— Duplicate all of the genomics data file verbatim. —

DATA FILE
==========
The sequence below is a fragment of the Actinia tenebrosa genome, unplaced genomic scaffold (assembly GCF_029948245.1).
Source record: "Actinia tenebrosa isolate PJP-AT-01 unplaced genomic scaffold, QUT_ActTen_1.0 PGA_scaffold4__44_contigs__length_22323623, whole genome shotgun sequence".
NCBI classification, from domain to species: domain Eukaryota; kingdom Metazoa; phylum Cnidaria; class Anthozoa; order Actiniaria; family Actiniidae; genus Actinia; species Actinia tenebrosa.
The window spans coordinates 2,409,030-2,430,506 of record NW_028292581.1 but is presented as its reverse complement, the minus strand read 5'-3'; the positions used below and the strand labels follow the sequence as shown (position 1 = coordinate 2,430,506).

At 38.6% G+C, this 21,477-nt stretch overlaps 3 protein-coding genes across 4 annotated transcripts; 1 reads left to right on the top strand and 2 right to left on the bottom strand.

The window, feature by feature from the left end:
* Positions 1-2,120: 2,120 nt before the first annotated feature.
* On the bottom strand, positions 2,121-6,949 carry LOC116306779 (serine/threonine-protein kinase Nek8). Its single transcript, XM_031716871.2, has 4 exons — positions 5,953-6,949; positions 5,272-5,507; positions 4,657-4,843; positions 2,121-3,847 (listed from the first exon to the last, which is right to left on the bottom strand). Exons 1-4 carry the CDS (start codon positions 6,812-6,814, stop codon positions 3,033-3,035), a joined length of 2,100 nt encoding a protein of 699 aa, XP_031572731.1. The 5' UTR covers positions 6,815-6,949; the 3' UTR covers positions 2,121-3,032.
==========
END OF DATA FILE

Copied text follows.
The sequence below is a fragment of the Actinia tenebrosa genome, unplaced genomic scaffold (assembly GCF_029948245.1).
Source record: "Actinia tenebrosa isolate PJP-AT-01 unplaced genomic scaffold, QUT_ActTen_1.0 PGA_scaffold4__44_contigs__length_22323623, whole genome shotgun sequence".
NCBI classification, from domain to species: domain Eukaryota; kingdom Metazoa; phylum Cnidaria; class Anthozoa; order Actiniaria; family Actiniidae; genus Actinia; species Actinia tenebrosa.
The window spans coordinates 2,409,030-2,430,506 of record NW_028292581.1 but is presented as its reverse complement, the minus strand read 5'-3'; the positions used below and the strand labels follow the sequence as shown (position 1 = coordinate 2,430,506).

At 38.6% G+C, this 21,477-nt stretch overlaps 3 protein-coding genes across 4 annotated transcripts; 1 reads left to right on the top strand and 2 right to left on the bottom strand.

The window, feature by feature from the left end:
* Positions 1-2,120: 2,120 nt before the first annotated feature.
* On the bottom strand, positions 2,121-6,949 carry LOC116306779 (serine/threonine-protein kinase Nek8). Its single transcript, XM_031716871.2, has 4 exons — positions 5,953-6,949; positions 5,272-5,507; positions 4,657-4,843; positions 2,121-3,847 (listed from the first exon to the last, which is right to left on the bottom strand). Exons 1-4 carry the CDS (start codon positions 6,812-6,814, stop codon positions 3,033-3,035), a joined length of 2,100 nt encoding a protein of 699 aa, XP_031572731.1. The 5' UTR covers positions 6,815-6,949; the 3' UTR covers positions 2,121-3,032.